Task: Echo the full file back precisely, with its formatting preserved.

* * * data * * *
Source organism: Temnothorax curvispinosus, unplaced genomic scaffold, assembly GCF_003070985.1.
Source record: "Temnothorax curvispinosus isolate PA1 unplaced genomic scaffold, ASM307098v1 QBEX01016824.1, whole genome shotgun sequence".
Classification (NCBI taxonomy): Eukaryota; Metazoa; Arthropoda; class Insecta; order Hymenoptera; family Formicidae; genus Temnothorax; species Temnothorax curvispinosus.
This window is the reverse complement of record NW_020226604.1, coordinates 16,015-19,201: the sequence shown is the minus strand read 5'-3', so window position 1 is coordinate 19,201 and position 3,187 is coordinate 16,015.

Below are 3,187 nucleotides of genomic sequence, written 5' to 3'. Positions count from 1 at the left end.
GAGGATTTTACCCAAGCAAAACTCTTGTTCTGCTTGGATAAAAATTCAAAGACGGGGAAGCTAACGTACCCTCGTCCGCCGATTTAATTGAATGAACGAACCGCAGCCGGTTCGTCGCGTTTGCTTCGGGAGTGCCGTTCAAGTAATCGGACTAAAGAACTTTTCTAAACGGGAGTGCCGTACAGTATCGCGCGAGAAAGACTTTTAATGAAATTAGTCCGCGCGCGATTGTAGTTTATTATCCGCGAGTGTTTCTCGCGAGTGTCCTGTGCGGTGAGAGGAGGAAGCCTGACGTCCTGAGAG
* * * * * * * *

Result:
Source organism: Temnothorax curvispinosus, unplaced genomic scaffold, assembly GCF_003070985.1.
Source record: "Temnothorax curvispinosus isolate PA1 unplaced genomic scaffold, ASM307098v1 QBEX01016824.1, whole genome shotgun sequence".
Classification (NCBI taxonomy): Eukaryota; Metazoa; Arthropoda; class Insecta; order Hymenoptera; family Formicidae; genus Temnothorax; species Temnothorax curvispinosus.
This window is the reverse complement of record NW_020226604.1, coordinates 16,015-19,201: the sequence shown is the minus strand read 5'-3', so window position 1 is coordinate 19,201 and position 3,187 is coordinate 16,015.

Below are 3,187 nucleotides of genomic sequence, written 5' to 3'. Positions count from 1 at the left end.
GAGGATTTTACCCAAGCAAAACTCTTGTTCTGCTTGGATAAAAATTCAAAGACGGGGAAGCTAACGTACCCTCGTCCGCCGATTTAATTGAATGAACGAACCGCAGCCGGTTCGTCGCGTTTGCTTCGGGAGTGCCGTTCAAGTAATCGGACTAAAGAACTTTTCTAAACGGGAGTGCCGTACAGTATCGCGCGAGAAAGACTTTTAATGAAATTAGTCCGCGCGCGATTGTAGTTTATTATCCGCGAGTGTTTCTCGCGAGTGTCCTGTGCGGTGAGAGGAGGAAGCCTGACGTCCTGAGAG